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> As Technical Writers (or non-technical Technical Writers) we have one
> thing in common. We have the same culture.
> So perhaps we should remember that we are the translators of what others
> cannot comprehend. It doesn't matter whether or not you have a high
> school education and 12 months experience as a Tech Writer, or a PhD in
> the esoteric functioning of prime numbers under Quantum Physics. If you
> can take what is standard speak in one culture and translate it for the
> greater masses in many cultures in my book that makes you a Technical
This has always been the role of a writer (or communicator): to observe the
world, filter those observations through our own knowledge and experience,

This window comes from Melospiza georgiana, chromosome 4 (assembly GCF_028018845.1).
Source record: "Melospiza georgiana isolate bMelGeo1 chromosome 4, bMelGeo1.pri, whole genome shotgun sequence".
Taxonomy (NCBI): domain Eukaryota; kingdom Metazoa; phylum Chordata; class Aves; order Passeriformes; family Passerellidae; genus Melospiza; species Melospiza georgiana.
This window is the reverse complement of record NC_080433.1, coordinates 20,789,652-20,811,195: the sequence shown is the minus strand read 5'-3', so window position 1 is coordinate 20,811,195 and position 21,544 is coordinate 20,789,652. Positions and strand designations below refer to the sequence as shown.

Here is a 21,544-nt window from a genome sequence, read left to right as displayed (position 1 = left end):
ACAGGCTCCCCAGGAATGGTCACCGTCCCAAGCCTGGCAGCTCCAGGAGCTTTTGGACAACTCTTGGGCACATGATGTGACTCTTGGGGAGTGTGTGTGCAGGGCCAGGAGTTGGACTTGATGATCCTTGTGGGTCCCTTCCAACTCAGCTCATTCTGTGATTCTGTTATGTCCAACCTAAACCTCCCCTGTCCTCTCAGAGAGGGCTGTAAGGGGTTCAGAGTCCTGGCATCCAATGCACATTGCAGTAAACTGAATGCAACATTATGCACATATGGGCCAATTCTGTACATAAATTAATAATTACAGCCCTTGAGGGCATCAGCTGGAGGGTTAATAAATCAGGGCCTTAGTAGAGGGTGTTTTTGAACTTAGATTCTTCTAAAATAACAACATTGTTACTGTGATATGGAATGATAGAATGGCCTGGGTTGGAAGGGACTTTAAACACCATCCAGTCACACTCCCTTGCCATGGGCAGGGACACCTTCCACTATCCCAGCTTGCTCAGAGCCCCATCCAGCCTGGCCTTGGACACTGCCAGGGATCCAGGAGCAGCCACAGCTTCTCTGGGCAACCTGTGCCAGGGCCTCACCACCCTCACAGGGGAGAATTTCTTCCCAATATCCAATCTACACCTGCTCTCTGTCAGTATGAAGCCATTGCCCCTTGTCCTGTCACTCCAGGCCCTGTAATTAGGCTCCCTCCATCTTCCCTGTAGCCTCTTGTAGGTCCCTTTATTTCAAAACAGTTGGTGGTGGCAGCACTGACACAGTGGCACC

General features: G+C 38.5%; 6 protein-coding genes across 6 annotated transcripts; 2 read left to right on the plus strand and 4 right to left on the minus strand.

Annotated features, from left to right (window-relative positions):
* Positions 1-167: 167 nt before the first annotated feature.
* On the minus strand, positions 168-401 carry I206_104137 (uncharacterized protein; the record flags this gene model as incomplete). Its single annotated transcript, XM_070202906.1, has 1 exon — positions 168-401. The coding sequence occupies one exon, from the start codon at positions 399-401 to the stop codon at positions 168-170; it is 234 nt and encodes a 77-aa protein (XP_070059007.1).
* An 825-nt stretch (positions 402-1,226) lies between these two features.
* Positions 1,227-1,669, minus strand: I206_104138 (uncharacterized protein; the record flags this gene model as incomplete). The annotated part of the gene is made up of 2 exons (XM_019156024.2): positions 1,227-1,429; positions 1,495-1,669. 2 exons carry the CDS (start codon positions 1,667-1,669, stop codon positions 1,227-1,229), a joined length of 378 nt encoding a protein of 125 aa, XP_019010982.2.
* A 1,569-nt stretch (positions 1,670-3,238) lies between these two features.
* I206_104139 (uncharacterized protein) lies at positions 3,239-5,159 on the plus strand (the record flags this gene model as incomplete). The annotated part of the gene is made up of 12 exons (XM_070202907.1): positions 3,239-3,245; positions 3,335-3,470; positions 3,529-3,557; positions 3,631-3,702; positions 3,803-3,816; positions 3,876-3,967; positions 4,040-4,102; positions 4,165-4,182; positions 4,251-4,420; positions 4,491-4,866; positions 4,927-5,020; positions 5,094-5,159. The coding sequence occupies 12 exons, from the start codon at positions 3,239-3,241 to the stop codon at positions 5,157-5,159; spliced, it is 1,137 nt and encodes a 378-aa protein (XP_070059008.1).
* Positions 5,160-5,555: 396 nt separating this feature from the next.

and then communicate that to others. In that way, writing is also an art.
From the earliest days of humankind, we have needed someone to "explain"
things to those of us who either weren't there when it happened (reporting)
or who didn't understand what happened. Writers have offered us new
perspectives on everyday things, and they have helped us understand the most
profound concepts in the universe. This is how we leverage knowledge -- we
don't have to know everything ourselves, we can read what someone else, who
does know, has written.
So that's why *I'm* firmly on the side of "we're <i>writers</i> first and
foremost" (and for "writer" read "communicator"). It's also why I'm
presenting a paper on this topic at the STC Conference (shameless
Senior Technical Writer, InSystems Technologies Inc.
65 Allstate Parkway, Suite 100 Tel: (905) 513-1400 ext. 280
Markham, Ontario, Canada L3R 9X1 Fax: (905) 513-1419 mailto:bagnew -at- insystems -dot- com Visit us at: http://www.insystems.com